by David Cecelski
A rather grizzled old gentleman at my local farmers market had the loveliest October beans this morning. October beans, which are also called “fall beans” or “speckled beans,” are an assortment of old heirloom shell beans that usually ripen between the end of summer and the first frost.
I still can’t get used to how beautiful these are. The shells have long speckled strands of brilliant pink, and a few are colored a solid dark pink. The shelled beans are lovely, too. They’re a lustrous pearl white and speckled with pink.
My favorite way to cook them is the most traditional way, the way I’ve had them in the Appalachian foothills, where I’ve seen October beans most often: I shell the beans when they’re fresh and tender, not dried. I season them with a slice of fatback or ham hock, slow-cook them with chopped onion, and add salt and pepper to taste. I often add a sprig of fresh sage, too.
I cook them on a low boil, until they’re creamy and beginning to fall apart. Served in their broth and with a side of cornbread for dipping, they’re just exquisite. They have an earthy, almost chestnut-like flavor, as complex, deep, and particular to where they’re grown as vintage wines, really the stuff of dreams.
Nantahala Farm & Garden
Topton, NC 28781
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Julie Robbins says
Getting ready to plant some October Beans now! Eagar to see how this goes. – Julie, Randolph County – NC 5-8-18
I am from Georgia. I know speckled butter beans and speckled beans but have never heard of October beans. Thank you can’t wait to get some!
Judi Paul says
Our absolute favorite dry bean! My husband and I have been growing them for about 10 years now. I recently lost my husband last year and with all this virus stuff going around, I have been limited to seed buying. I have some beans harvested from last year and tried sprouting 10 to see if they were viable. All 10 sprouted. So I planted from last years harvest. Hoping they produce true. Judi, Parrottsville, TN 5-7-20
Im 58yrs old and when i was growing up till my grandfather got sick around my 15th birthday we had a garden it was around a half acre or a tad more we lived n the cit so that was a good size garden we had a big frezzer so we froze a whole lot and also gave a bunch 2 family and friends October beans wss the most delicious bean ive eve ate there awsome but i never ate any after the garden was gone. i was n a bad car wreck n 2012 and i had it amputated below my knee n 2012 the reason why is that the pain was unbearable id pay u well if u could ship me fresh October beans in season so it would be next year 2021 id greatly appreciate this.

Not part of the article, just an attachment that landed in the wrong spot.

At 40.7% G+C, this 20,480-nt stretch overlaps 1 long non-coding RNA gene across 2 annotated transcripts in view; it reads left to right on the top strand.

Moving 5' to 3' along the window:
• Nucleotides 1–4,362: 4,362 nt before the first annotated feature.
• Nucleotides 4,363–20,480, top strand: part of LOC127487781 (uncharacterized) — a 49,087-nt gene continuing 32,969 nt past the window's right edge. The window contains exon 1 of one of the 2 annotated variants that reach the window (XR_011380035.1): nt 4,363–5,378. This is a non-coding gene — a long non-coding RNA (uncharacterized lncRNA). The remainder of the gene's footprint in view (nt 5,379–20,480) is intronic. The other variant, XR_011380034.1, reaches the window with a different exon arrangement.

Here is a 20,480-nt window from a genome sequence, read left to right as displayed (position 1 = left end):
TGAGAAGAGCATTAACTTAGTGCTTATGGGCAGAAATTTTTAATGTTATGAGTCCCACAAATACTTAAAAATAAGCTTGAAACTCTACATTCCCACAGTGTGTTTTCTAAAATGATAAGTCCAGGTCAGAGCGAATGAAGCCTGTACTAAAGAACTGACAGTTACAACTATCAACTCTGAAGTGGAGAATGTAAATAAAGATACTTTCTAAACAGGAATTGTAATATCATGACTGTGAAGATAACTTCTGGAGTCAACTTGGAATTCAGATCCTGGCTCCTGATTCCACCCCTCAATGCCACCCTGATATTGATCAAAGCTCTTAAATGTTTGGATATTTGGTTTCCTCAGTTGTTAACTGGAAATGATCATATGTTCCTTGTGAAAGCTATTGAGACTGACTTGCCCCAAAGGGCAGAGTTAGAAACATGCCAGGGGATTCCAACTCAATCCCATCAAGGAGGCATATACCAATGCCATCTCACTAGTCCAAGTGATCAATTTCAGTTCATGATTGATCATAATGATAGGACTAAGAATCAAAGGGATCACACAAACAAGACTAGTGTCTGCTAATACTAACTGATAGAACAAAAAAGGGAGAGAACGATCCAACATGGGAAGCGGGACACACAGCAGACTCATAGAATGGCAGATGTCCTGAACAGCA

Nelle Farinelli says
I shed a tear at your describing how you prepare October beans because that’s how my mother cooked them and I’ve been wanting to find some to make.
Having a terrible time finding seed to plant 😞
Bill Gibson, II says
I cooked October Beans this afternoon, with chicken broth, chopped sweet onion and seasoning ham & fat. I did this on the stove top and it took a little over an hour and a half, to get the dried beans to a tender state. Once done, their texture and flavor reminded me of a Pinto or maybe a Kidney bean. In the end, I took out the flavoring meat, and blended the beans into a “refried bean” texture and flavor much like the refried beans from Taco Bell. I would use Southwestern seasonings & flavorings such as cilantro, sour cream, jalapenos, diced tomatoes, shredded cheese and sweet onion, hot sauce.
I grew up with Oct beans- plentiful locally in NC and also on the canned shelf in grocery stores and then, they just weren’t available at farm stands or canned in Alabama I planted in a raised bed in North Alabama this year. The seed package came with about 15 seeds looking shiny and firm for about 4 dollars. The plants are doing well on a simple trellis and an atypical regular rain. Can hardly wait to see the results!